Growth arrest-specific transcript 5 associated snoRNA levels are related to p53 expression and DNA damage in colorectal cancer

Krell, Jonathan, Frampton, Adam E, Mirnezami, Reza, Harding, Victoria, De Giorgio, Alex, Roca Alonso, Laura, Cohen, Patrizia, Ottaviani, Silvia, Colombo, Teresa, Jacob, Jimmy, Pellegrino, Loredana, Buchanan, Gordon, Stebbing, Justin and Castellano, Leandro (2014) Growth arrest-specific transcript 5 associated snoRNA levels are related to p53 expression and DNA damage in colorectal cancer. PLoS ONE, 9 (6). e98561. ISSN 1932-6203

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The growth arrest-specific transcript 5 gene (GAS5) encodes a long noncoding RNA (lncRNA) and hosts a number of small nucleolar RNAs (snoRNAs) that have recently been implicated in multiple cellular processes and cancer. Here, we investigate the relationship between DNA damage, p53, and the GAS5 snoRNAs to gain further insight into the potential role of this locus in cell survival and oncogenesis both in vivo and in vitro.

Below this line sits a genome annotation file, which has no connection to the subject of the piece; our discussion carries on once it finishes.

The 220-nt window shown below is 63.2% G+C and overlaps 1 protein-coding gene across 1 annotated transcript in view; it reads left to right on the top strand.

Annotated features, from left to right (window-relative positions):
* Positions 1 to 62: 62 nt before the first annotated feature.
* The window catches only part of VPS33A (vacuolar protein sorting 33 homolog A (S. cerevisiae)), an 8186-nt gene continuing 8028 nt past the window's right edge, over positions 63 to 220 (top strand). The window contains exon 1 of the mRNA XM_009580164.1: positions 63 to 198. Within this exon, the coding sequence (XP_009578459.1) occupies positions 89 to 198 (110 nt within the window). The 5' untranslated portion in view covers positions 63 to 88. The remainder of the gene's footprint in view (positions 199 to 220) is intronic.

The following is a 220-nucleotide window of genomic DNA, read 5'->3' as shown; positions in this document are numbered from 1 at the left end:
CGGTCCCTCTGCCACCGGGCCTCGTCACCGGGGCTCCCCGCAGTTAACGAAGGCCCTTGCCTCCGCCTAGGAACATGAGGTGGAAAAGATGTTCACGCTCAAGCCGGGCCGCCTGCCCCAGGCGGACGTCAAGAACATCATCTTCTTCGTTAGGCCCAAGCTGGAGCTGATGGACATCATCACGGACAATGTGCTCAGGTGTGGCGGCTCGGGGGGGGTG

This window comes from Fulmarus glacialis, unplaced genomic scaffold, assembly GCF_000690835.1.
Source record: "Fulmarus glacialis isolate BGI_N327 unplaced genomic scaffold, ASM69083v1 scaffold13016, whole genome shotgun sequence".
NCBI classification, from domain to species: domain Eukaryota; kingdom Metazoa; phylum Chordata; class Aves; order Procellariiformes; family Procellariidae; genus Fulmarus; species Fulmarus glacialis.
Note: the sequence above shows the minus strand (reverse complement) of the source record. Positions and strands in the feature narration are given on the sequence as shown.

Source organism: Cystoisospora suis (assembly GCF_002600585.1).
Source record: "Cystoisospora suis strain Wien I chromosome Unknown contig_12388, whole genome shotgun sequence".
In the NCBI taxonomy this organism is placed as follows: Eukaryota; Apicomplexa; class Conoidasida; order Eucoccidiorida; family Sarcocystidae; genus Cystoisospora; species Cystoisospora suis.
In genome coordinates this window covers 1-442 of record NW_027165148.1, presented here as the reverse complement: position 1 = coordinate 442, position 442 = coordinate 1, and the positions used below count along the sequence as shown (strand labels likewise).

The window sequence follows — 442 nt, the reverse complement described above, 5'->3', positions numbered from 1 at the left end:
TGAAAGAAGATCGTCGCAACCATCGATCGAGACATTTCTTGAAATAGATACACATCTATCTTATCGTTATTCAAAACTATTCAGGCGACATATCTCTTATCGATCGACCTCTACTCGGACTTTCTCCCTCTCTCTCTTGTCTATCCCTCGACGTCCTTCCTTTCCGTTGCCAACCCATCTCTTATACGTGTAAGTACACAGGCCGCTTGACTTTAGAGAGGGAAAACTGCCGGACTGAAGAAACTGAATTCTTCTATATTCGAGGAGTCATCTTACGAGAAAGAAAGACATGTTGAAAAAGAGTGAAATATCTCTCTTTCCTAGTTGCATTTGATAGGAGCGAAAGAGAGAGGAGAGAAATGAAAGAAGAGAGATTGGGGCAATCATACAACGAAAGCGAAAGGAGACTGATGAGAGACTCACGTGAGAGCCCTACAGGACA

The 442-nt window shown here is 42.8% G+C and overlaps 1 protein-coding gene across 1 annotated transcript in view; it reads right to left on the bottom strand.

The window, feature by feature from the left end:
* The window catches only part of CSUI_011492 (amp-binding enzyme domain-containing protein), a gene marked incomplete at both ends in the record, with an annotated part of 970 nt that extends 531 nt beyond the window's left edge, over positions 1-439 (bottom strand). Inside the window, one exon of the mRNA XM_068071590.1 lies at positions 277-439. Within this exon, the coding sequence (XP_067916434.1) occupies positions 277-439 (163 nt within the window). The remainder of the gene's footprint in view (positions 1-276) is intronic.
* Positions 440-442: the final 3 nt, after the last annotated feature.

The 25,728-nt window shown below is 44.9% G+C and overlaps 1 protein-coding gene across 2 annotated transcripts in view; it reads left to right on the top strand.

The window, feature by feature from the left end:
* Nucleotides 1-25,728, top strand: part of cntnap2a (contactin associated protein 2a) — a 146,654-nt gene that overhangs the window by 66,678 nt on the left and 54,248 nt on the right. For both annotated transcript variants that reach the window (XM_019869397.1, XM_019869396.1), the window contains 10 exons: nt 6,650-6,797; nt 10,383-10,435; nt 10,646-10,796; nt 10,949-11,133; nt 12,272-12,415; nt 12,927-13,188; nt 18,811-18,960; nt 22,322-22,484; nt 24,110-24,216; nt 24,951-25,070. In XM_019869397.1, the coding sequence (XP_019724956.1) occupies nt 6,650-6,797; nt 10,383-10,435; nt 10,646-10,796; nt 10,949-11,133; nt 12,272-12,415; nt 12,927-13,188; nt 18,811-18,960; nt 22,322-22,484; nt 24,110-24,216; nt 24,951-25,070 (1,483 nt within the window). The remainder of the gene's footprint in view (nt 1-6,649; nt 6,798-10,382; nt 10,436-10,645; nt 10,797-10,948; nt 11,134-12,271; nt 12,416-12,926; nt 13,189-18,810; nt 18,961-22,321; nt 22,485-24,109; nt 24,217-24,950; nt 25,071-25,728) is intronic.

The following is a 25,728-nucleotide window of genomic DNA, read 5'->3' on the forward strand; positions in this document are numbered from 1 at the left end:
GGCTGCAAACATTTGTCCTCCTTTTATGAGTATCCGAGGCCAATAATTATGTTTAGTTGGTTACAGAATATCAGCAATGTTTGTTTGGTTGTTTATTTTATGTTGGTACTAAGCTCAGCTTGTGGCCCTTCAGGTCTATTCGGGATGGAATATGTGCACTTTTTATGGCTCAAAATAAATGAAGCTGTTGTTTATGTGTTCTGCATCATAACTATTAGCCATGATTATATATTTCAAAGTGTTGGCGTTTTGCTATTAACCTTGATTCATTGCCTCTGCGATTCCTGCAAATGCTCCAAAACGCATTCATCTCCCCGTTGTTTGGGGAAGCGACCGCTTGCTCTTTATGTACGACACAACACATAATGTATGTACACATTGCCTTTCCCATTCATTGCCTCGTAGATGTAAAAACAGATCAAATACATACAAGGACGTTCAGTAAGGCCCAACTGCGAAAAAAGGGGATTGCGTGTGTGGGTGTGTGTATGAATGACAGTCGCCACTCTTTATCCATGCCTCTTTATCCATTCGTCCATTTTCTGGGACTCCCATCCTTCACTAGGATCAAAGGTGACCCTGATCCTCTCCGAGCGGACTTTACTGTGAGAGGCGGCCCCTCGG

We used quantitative techniques to analyse the effect of DNA damage on GAS5 snoRNA expression and to assess the relationship between p53 and the GAS5 snoRNAs in cancer cell lines and in normal, pre-malignant, and malignant human colorectal tissue and used biological techniques to suggest potential roles for these snoRNAs in the DNA damage response.


GAS5-derived snoRNA expression was induced by DNA damage in a p53-dependent manner in colorectal cancer cell lines and their levels were not affected by DICER. Furthermore, p53 levels strongly correlated with GAS5-derived snoRNA expression in colorectal tissue.


In aggregate, these data suggest that the GAS5-derived snoRNAs are under control of p53 and that they have an important role in mediating the p53 response to DNA damage, which may not relate to their function in the ribosome. We suggest that these snoRNAs are not processed by DICER to form smaller snoRNA-derived RNAs with microRNA (miRNA)-like functions, but their precise role requires further evaluation. Furthermore, since GAS5 host snoRNAs are often used as endogenous controls in qPCR quantifications we show that their use as housekeeping genes in DNA damage experiments can lead to inaccurate results.

Item Type: Article
Schools and Departments: School of Life Sciences > Biochemistry
Depositing User: Leandro Castellano
Date Deposited: 15 Jun 2018 11:48
Last Modified: 02 Jul 2019 14:06

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